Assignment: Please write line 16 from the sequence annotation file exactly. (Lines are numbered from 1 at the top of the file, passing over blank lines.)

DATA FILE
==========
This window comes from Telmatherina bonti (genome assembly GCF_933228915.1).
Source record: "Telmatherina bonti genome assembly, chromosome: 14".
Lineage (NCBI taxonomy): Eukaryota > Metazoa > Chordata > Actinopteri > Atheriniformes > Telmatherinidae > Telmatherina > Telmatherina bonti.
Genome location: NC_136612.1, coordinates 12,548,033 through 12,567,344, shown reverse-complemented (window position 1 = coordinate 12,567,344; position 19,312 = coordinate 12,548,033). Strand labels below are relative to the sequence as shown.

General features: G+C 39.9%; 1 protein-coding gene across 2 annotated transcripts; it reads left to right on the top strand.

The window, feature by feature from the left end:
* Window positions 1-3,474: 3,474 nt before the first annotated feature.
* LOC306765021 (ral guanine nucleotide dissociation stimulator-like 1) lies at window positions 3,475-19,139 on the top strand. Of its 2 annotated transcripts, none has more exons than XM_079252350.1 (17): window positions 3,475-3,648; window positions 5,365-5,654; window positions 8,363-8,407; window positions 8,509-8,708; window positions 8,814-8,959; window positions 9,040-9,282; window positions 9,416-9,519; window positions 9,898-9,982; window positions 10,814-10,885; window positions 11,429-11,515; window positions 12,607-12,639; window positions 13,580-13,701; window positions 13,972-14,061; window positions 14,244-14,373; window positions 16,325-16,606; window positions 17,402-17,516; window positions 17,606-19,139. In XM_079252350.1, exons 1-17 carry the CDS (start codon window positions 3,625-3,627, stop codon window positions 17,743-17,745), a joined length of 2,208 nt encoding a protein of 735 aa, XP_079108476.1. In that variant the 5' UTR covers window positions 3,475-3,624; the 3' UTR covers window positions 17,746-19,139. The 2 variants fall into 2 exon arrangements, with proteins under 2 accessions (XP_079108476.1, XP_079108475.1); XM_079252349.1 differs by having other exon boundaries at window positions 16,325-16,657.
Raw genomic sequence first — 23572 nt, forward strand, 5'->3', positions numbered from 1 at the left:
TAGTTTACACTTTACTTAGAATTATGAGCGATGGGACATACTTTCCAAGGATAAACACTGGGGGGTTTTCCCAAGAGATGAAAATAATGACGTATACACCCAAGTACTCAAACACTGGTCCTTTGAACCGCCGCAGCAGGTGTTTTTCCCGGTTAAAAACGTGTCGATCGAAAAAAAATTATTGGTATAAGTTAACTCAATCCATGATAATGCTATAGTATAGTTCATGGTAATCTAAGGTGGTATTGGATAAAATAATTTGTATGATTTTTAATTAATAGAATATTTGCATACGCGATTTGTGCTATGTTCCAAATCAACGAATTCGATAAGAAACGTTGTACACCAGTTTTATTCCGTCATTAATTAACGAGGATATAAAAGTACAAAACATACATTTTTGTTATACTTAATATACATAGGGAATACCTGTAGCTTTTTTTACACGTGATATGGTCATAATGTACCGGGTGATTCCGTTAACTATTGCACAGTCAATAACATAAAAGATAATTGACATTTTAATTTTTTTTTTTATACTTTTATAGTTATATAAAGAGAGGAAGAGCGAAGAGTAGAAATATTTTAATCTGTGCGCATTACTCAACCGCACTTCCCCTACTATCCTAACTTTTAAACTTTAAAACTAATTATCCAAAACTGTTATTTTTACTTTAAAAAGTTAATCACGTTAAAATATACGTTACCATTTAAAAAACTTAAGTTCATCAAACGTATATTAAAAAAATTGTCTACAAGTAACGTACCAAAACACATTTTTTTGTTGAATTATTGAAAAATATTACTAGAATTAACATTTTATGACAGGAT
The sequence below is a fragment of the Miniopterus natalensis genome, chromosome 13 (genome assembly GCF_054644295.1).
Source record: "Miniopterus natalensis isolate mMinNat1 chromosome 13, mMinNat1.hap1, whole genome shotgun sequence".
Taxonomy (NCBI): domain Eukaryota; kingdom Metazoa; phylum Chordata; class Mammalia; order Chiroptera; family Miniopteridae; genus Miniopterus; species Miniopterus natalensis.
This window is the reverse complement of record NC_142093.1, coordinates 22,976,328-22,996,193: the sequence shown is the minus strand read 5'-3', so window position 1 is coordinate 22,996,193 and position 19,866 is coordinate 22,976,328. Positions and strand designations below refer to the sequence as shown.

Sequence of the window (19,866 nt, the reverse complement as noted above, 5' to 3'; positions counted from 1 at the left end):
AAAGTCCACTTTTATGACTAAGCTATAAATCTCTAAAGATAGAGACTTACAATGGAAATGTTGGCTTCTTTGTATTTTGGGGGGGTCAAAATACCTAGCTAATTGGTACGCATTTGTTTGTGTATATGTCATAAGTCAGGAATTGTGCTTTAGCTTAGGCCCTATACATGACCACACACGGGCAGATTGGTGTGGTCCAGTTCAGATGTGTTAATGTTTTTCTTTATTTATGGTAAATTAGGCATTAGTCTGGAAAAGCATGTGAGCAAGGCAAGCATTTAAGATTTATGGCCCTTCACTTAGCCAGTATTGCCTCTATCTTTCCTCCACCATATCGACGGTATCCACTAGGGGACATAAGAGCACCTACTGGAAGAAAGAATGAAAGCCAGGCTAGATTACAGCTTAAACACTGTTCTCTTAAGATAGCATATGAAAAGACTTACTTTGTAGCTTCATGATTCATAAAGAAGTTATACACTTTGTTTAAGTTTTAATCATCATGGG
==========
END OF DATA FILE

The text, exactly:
AAAGTCCACTTTTATGACTAAGCTATAAATCTCTAAAGATAGAGACTTACAATGGAAATGTTGGCTTCTTTGTATTTTGGGGGGGTCAAAATACCTAGCTAATTGGTACGCATTTGTTTGTGTATATGTCATAAGTCAGGAATTGTGCTTTAGCTTAGGCCCTATACATGACCACACACGGGCAGATTGGTGTGGTCCAGTTCAGATGTGTTAATGTTTTTCTTTATTTATGGTAAATTAGGCATTAGTCTGGAAAAGCATGTGAGCAAGGCAAGCATTTAAGATTTATGGCCCTTCACTTAGCCAGTATTGCCTCTATCTTTCCTCCACCATATCGACGGTATCCACTAGGGGACATAAGAGCACCTACTGGAAGAAAGAATGAAAGCCAGGCTAGATTACAGCTTAAACACTGTTCTCTTAAGATAGCATATGAAAAGACTTACTTTGTAGCTTCATGATTCATAAAGAAGTTATACACTTTGTTTAAGTTTTAATCATCATGGG